JEFFERSON CITY, Mo. (AP) -- Missouri Gov. Jay Nixon on Thursday released $215 million for education and other state services that he had frozen while campaigning to sustain a veto of an income tax cut.
Nixon's announcement came a day after the Legislature failed to get the two-thirds majority needed to override his veto of tax-cut legislation, which the governor contended would have punched a hole in the state budget. The released funds account for a little over half of the $400 million Nixon restricted when the state budget took effect July 1.
It includes $66 million in basic aid for K-12 schools and $34 million in core funding for higher education institutions, plus other specific allotments for education. The released money also will allow a pay increase to go forward for state employees and health care providers in Missouri's Medicaid system.
Despite the demise of the tax cut, Nixon maintained a hold Thursday on $185 million of budgeted expenses, primarily for repairs and construction at state buildings.
He also froze a $1 million appropriation to help rebuild a burned-down vocational education school in northeast Missouri. Lawmakers enacted that expenditure Wednesday by overriding Nixon's original line-item budget veto of it.
Nixon's budget director, Linda Luebbering, said the governor temporarily restricted that vocational school expenditure in order to determine whether there is enough money in the particular fund to pay it, and whether the fund can legally be used for the building.
Republican lawmakers had criticized Nixon's original spending restrictions as unjustified. On Thursday, they questioned his continued spending freeze, as well as his new roadblock to the $1 million school appropriation.
"He is a politically motivated governor who continues to use the children and students of this state as political pawns," said House Speaker Tim Jones, R-Eureka.
State Rep. Todd Richardson, R-Poplar Bluff, said he will propose a constitutional amendment next year that would curtail the governor's ability to withhold budgeted expenses when revenues are strong.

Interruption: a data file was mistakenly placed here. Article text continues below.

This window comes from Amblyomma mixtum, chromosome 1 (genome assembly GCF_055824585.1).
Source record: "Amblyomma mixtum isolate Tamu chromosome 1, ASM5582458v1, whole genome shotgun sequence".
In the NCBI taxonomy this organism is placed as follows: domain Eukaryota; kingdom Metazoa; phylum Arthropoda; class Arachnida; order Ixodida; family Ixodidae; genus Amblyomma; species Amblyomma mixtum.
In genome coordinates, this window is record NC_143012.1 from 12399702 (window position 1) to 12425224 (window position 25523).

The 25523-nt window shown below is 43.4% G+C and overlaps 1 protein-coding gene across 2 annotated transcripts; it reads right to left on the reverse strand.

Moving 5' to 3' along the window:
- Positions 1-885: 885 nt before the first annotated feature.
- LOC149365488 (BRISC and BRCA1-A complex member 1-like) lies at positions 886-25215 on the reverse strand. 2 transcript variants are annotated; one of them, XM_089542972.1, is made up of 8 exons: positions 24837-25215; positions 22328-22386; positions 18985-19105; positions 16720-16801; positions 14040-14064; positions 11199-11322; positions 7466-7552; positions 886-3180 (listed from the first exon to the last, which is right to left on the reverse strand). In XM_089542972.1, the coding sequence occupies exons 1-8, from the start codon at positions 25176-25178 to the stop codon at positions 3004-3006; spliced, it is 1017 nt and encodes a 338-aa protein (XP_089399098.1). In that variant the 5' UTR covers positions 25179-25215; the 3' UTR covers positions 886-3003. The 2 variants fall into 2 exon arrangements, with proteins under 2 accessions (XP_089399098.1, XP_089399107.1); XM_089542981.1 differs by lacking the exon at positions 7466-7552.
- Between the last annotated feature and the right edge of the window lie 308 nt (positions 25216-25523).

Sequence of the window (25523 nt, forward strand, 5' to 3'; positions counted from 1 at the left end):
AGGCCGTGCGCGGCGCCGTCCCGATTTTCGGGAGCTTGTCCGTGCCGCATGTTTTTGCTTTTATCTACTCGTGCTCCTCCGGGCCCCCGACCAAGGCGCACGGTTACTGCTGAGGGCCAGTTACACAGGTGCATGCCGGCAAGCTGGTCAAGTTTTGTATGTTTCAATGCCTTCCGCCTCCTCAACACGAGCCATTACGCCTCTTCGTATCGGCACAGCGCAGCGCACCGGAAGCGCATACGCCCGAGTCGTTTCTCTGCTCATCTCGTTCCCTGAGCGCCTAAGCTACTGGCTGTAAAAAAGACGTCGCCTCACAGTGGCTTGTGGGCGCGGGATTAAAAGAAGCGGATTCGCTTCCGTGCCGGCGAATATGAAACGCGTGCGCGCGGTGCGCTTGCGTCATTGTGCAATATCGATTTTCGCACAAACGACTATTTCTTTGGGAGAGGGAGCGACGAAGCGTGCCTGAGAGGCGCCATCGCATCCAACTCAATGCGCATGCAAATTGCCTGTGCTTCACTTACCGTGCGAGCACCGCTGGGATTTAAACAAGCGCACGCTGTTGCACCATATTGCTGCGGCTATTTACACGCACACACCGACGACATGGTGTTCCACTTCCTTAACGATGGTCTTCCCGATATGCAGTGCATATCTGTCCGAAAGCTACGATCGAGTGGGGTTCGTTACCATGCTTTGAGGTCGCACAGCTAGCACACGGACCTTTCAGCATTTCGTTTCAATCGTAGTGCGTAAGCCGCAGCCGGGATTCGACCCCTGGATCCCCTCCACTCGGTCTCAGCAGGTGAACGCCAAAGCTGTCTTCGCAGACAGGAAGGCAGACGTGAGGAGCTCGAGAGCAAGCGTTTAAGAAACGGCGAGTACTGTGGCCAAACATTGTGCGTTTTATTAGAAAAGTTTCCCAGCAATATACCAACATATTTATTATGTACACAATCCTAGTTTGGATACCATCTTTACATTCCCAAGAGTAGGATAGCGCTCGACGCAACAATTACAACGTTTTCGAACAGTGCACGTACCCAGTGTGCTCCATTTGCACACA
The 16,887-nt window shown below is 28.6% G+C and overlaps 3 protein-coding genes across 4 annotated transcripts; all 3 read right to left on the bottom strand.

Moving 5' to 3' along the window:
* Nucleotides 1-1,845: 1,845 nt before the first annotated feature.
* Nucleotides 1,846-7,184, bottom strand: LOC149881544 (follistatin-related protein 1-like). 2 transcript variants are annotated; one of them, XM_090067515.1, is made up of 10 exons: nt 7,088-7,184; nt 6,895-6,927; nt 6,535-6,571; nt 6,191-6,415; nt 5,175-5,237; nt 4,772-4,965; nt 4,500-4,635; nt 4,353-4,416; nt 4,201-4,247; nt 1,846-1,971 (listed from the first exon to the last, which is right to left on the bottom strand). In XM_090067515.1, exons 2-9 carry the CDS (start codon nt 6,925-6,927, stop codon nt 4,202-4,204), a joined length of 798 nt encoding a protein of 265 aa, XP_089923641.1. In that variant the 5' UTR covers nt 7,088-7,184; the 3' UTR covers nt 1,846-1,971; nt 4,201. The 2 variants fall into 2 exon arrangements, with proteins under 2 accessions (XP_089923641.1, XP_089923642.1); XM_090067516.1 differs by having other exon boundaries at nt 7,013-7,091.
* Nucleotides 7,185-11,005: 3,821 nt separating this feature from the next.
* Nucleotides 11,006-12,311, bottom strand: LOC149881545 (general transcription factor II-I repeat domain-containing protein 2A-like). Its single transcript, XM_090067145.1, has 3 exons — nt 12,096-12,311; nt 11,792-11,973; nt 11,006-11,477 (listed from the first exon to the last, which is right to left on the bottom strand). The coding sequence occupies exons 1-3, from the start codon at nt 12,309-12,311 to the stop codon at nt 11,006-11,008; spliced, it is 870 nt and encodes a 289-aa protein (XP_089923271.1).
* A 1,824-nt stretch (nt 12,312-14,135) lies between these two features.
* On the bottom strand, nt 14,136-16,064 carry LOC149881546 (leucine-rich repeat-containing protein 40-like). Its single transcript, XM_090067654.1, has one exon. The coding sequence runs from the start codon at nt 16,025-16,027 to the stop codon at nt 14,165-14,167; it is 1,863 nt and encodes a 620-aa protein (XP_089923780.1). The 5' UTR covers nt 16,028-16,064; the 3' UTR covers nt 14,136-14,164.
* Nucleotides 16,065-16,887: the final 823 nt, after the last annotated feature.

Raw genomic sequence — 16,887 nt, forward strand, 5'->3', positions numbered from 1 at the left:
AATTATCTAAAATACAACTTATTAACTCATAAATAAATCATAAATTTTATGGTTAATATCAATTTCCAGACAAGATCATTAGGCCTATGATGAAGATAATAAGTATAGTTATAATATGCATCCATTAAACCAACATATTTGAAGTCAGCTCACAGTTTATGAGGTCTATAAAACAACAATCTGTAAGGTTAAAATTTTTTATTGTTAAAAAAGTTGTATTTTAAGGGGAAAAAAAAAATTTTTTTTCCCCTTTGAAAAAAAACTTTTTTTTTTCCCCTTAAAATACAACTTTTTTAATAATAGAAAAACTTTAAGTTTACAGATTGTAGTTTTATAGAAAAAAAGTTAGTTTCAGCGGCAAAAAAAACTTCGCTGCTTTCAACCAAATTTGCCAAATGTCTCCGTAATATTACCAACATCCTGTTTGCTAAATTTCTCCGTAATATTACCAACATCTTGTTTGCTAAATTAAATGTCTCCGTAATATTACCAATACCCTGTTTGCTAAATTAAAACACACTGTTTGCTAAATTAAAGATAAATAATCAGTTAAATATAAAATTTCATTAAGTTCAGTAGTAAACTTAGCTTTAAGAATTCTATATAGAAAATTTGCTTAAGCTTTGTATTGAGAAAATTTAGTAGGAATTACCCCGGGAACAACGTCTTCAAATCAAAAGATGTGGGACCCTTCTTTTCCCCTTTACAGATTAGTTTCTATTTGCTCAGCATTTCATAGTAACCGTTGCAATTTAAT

"I believe the Missouri Constitution is clear in limiting the governor's withholding power to times of emergency or funding shortages, but he has continued to challenge that limitation to the point we now lack clarity on this important issue," Richardson said in a written statement.
Missouri ended its 2012 fiscal year in June with 10 percent revenue growth over the prior year and a cash balance of nearly $450 million.
Luebbering said the continued spending freeze was necessary because of other concerns about the state's finances.
She said the budget assumed about $110 million of revenues or savings from a tax credit overhaul and an amnesty program encouraging delinquent taxpayers to pay up — neither of which ultimately became law. The budget also could incur $29 million of unanticipated revenue losses from a corporate tax accounting change passed by the Legislature and signed by Nixon, Luebbering said.
On Wednesday, Attorney General Chris Koster announced that the state lost an arbitration case with tobacco companies that could result in the loss of all or part of this year's expected $130 million payment from a 1998 tobacco settlement. Luebbering said that also could have an effect on whether the state building projects can go forward.
Nixon said in a written statement that his administration would "continue to monitor the numbers carefully to ensure we protect our perfect AAA credit rating and keep the state on a fiscally sustainable path."
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